After the First Death
London, Puffin, 2006, 275p
After the First Death begins with a narration from Ben, a young boy haunted by an incident we do not yet know much about, except that it has left him with a scar from a bullet wound and it has shattered the already fragile relationship he has with his father. With time, his monologue is augmented with the voices of two others involved in this fateful day - Kate, a girl held hostage on a bus full of children, willing herself to be brave enough to act; and Miro, following the commands of a man he reveres, recounting how it came to be that he
The novel is emotive and tense - all of the action unfolds over a relatively short space of time, as we are drip fed details, unraveling the truth. The story focuses upon the thoughts and feelings of these three characters. Kate and Miro are battling to stay alive in the moment of the action, and Ben, place between the military and the terrorists, tells of the aftermath of the kidnapping.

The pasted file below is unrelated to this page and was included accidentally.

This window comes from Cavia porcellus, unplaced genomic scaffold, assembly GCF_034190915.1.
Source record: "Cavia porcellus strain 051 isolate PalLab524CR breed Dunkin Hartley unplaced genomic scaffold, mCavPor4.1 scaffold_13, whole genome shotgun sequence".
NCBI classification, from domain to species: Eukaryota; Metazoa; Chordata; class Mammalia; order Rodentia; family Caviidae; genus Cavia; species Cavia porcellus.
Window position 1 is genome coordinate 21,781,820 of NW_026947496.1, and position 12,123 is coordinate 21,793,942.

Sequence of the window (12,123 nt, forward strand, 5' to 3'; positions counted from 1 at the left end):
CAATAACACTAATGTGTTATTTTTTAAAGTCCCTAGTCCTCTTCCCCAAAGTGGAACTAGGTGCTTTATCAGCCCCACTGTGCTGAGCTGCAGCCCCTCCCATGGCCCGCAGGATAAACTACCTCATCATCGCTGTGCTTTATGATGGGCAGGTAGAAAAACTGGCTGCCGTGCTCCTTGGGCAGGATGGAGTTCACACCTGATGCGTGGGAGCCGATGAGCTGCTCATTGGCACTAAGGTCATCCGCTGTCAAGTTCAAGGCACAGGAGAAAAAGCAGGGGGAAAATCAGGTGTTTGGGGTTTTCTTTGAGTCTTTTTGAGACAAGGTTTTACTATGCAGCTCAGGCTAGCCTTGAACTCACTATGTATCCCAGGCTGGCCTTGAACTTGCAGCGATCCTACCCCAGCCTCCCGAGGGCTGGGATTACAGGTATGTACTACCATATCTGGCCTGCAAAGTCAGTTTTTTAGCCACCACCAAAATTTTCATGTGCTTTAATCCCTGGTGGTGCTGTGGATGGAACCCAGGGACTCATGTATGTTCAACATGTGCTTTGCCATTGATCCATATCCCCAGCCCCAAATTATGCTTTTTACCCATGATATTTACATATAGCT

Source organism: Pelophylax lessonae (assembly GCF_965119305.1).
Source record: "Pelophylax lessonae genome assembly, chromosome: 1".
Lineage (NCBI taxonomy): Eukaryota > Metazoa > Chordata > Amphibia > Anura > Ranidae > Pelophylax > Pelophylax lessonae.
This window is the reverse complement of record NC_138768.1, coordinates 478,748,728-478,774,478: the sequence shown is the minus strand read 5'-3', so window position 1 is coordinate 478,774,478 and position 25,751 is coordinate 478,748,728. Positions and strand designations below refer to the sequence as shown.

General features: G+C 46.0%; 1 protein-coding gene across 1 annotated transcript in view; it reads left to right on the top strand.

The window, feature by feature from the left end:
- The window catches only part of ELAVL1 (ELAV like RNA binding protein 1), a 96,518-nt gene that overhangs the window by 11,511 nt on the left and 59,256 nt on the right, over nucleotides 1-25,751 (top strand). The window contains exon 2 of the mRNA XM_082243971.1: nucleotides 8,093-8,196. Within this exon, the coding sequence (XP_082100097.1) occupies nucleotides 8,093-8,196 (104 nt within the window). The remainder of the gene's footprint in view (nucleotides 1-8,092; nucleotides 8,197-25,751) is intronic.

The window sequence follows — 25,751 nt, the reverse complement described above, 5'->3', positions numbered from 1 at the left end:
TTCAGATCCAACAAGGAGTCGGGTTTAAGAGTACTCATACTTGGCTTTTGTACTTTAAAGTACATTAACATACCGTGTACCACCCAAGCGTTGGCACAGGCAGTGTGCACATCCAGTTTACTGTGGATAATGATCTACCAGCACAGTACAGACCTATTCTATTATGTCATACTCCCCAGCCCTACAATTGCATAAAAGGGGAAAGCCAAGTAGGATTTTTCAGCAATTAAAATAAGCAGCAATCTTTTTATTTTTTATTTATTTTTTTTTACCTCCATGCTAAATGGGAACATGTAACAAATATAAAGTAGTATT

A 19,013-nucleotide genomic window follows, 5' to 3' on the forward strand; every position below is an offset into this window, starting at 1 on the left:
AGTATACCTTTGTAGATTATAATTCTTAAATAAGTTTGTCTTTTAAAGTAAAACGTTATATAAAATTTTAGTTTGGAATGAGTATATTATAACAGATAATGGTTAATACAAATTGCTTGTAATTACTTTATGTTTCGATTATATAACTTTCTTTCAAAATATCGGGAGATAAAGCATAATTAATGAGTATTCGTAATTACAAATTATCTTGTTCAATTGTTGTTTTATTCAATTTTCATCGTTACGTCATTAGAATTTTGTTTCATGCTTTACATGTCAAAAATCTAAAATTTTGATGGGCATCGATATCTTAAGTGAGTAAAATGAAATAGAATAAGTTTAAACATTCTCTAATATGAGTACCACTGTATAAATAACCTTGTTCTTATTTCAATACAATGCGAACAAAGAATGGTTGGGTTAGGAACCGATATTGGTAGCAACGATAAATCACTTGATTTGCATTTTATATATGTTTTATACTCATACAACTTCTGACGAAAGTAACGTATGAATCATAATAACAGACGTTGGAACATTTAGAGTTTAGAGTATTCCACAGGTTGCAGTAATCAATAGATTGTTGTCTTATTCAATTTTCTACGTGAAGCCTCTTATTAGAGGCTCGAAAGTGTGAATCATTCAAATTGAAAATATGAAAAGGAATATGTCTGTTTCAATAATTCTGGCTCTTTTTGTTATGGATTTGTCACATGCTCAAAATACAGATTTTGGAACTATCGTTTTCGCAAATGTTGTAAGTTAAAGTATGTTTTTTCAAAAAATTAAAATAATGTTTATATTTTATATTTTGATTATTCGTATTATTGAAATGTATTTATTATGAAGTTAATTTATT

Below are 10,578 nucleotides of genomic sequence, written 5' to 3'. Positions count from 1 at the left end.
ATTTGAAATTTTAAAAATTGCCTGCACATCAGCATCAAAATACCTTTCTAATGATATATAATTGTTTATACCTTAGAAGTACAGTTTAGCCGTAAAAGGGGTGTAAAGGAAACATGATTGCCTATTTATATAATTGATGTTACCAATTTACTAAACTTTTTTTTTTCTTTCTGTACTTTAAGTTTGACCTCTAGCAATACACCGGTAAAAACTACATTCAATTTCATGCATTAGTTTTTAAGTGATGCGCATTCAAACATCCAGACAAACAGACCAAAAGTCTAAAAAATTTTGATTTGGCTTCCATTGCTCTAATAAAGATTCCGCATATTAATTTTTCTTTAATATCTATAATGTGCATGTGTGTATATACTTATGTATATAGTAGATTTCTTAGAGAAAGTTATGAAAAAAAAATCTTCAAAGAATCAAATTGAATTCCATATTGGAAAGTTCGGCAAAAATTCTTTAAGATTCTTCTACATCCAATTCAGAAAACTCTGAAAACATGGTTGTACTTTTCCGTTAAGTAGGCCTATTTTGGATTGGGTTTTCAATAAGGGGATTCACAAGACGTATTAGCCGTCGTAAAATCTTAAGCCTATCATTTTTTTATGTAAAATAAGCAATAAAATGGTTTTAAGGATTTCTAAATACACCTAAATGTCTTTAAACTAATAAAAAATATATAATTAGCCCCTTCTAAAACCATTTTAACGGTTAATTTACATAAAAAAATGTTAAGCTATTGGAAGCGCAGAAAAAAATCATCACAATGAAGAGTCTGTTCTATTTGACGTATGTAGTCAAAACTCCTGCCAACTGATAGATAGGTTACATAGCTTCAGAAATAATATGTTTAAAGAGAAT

Particularly interesting is Miro's story. He seems strangely innocent, even though he is involved with the 'terrorist' group of the story. Even Kate feels pity for him, as he tells his story, though her feelings are conflicted with the anger she feels towards her captor.
It wasn't until I was halfway through the book that I realised this novel had been first published in 1979. This new knowledge added an incredibly dark slant to my reading of it - the realisation that a book written twenty five years ago could still feel so timely and current. Although the development of the character's internal identities are detailed and vivid, their physical appearances are left unspecified. As such, Miro and Artkin, with their made up names, are not linked to a specific race or nation or conflict. The fictional events of this story could be seen as a telling of many real situations, and a reader today, in the context of the current political climate, can relate as easily as a reader from twenty five years ago.
It is terrifying that this book felt so plausible, and has felt this real for so long. But Cormier's exploration of the three sides to this story packs a powerful punch, illustrating how victimization and innocence subjective.